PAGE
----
It isn't, after all, about whose head should gleam on the coins, or what words are written on waxy notes. It is about national destiny, jobs, inflation and security. Nor is it a far-off decision, which can be put off for years ahead by the next government. It matters. It looms. And the strange thing is this: the more we agree with John Major's original instincts about the single currency, the harder it becomes to vote for his party.
Major has been proven right, first in negotiating the single-currency opt-out, and second in sticking by his official line of "negotiate, then decide". His wily and pragmatic attitude at Maastricht may go down as his most significant historic achievement, greater than his involvement in the Irish peace process. It put a brake on what would otherwise have been a clear process of British disengagement from the EU.
But the great problem he now has is that there is only one person left in British politics who is able to implement the Major plan. And that person isn't John Major. It is Tony Blair.
But Blair seems to resist the idea. Both he and Peter Mandelson insisted yesterday that the single currency should not be at issue, because the two main parties agreed on the wait-and-see approach: both thought it would be difficult to join early, and both promise a referendum before joining.
So, their argument ran, let us stop talking about the damn thing and concentrate on Tory divisions instead. Very convenient, no doubt, but wrong in logic. First, there is a still a real policy difference between the big parties: which is that the Conservatives see a constitutional problem with joining and Labour doesn't.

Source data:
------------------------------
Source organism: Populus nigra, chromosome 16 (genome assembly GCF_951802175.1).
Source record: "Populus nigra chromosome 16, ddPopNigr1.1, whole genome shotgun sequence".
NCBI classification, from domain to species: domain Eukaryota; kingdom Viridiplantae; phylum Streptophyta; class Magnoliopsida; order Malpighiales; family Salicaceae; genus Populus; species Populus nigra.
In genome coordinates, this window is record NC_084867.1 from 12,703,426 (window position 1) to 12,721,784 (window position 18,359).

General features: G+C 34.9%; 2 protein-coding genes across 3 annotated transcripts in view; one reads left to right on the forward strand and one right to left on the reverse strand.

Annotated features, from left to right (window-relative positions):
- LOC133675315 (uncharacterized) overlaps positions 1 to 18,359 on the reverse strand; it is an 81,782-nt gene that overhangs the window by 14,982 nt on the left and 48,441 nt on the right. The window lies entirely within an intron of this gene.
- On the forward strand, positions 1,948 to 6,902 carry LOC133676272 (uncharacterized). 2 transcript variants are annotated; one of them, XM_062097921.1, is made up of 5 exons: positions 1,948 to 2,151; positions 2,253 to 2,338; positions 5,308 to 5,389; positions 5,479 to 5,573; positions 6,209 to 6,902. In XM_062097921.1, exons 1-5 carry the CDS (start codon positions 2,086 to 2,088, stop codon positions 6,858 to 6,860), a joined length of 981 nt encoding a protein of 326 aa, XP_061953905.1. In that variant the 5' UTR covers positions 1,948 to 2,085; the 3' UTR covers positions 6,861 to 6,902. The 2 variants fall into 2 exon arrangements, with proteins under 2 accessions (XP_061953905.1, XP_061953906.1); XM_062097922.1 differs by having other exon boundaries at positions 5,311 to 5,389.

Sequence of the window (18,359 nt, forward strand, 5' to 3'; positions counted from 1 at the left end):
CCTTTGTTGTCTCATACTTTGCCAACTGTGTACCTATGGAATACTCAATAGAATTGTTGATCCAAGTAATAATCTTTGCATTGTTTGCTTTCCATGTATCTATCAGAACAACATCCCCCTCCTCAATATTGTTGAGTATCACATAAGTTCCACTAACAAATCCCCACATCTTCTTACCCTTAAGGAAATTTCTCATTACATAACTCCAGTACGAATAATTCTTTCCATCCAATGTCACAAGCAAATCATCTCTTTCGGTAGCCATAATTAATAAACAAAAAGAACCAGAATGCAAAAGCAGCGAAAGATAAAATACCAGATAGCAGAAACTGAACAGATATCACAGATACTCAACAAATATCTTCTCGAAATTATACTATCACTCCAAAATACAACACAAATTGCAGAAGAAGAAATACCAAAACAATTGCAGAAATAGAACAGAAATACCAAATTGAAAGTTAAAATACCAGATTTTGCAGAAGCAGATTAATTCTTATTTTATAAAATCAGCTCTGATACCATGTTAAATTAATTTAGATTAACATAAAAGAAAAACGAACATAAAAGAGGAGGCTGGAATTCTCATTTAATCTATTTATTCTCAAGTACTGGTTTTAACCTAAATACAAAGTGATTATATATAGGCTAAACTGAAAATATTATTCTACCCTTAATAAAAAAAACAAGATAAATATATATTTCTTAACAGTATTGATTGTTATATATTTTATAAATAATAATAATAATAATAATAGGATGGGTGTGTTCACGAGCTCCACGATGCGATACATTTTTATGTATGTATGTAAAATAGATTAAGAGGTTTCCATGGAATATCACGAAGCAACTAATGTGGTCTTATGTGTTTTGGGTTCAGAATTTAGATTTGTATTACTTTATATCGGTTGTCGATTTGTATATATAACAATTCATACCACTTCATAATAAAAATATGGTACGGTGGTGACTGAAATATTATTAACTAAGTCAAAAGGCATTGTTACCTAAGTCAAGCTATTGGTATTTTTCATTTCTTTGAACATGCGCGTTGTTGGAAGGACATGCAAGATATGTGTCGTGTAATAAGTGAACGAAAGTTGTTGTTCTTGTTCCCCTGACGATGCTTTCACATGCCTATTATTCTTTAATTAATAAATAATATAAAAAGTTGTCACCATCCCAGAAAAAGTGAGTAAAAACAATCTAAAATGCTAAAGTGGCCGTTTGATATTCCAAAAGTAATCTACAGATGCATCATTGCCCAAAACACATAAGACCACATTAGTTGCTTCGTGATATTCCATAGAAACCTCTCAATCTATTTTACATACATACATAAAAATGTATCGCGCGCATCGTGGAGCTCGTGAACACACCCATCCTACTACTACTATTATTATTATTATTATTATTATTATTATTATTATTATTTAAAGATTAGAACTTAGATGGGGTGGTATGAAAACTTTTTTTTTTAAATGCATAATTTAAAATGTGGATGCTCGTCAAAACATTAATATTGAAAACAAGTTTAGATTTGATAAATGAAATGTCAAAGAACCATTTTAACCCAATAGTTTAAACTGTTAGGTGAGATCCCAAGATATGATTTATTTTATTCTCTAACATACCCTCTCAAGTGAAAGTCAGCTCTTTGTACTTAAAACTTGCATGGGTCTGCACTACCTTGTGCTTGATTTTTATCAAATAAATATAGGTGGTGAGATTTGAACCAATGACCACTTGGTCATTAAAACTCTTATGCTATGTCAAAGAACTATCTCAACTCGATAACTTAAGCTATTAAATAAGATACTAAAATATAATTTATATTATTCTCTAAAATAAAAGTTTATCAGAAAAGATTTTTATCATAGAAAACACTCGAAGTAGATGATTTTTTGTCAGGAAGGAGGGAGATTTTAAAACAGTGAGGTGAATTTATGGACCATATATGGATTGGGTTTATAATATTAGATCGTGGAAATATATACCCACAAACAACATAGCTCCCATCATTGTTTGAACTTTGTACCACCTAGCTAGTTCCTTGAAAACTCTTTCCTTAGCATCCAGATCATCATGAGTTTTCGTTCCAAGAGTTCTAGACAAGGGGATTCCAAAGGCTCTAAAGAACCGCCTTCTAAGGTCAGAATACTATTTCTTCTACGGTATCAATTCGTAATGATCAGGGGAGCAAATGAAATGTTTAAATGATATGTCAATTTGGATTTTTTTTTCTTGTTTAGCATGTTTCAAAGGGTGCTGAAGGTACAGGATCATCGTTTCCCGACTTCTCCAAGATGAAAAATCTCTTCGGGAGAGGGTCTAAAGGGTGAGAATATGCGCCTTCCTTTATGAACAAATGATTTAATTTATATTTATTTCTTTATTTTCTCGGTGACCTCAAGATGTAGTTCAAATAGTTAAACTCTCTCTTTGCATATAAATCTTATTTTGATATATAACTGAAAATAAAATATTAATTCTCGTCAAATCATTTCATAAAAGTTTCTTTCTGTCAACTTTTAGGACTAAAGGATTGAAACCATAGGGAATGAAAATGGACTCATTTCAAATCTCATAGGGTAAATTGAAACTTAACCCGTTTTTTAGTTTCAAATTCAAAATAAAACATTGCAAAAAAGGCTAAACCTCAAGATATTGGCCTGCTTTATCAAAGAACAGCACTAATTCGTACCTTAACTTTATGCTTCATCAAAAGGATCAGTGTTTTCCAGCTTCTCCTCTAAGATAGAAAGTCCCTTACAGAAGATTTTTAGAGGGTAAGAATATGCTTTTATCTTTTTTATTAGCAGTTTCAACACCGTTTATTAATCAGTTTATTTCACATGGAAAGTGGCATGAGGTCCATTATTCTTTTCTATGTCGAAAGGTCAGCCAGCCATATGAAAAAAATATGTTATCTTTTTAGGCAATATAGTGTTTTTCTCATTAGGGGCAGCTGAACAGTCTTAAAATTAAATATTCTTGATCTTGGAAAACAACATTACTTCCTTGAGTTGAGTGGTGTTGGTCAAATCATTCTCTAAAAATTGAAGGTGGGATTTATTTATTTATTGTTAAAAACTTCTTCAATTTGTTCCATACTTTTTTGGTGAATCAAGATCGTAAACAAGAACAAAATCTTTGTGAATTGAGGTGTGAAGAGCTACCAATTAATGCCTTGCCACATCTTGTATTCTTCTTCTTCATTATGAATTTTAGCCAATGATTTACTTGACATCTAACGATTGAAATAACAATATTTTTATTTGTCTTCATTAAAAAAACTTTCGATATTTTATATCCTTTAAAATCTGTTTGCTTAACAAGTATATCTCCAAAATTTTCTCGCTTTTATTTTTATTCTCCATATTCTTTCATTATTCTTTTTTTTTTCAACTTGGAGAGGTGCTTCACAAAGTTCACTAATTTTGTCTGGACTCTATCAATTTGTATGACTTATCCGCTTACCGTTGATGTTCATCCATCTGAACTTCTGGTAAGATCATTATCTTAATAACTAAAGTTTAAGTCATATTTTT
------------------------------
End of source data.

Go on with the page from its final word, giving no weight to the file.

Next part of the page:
Labour would rather this wasn't highlighted. Yet the line under Blair has been clear: membership of the single currency is something to be decided on economic, not political, grounds. Will it be good for exporters, inward investment, jobs, inflation? If yes, join: if no, don't. The problem with this straightforward-seeming approach is that more and more of the serious analysis suggests that the strict economic assessment may take many years to judge, and that the case for membership cannot be disentangled from politics.
This may be causing Labour to flinch. The current formula is that Labour would make the judgement "in the national interest", which is bland to the point of being meaningless: so far as I am aware no one is suggesting that it should be based on the interests of the Poles, American Express or the Church of Rome.
And yesterday Blair said there was no "insuperable" constitutional barrier to joining, gently implying that there may be, after all, some kind of chest-high, prickly impediment. He also made much of the triple lock against an early decision - Cabinet, Parliament and referendum. These are small rhetorical points, perhaps, but the general impression was of an unwillingness to surrender the pound.
Yet, behind this, the essential difference remains. The Tories have a great phalanx of senior and junior politicians who would not join under any circumstances, because they believe it would mean the end of British sovereignty. Labour, despite its protestations of convergence, doesn't agree. One could let us enter.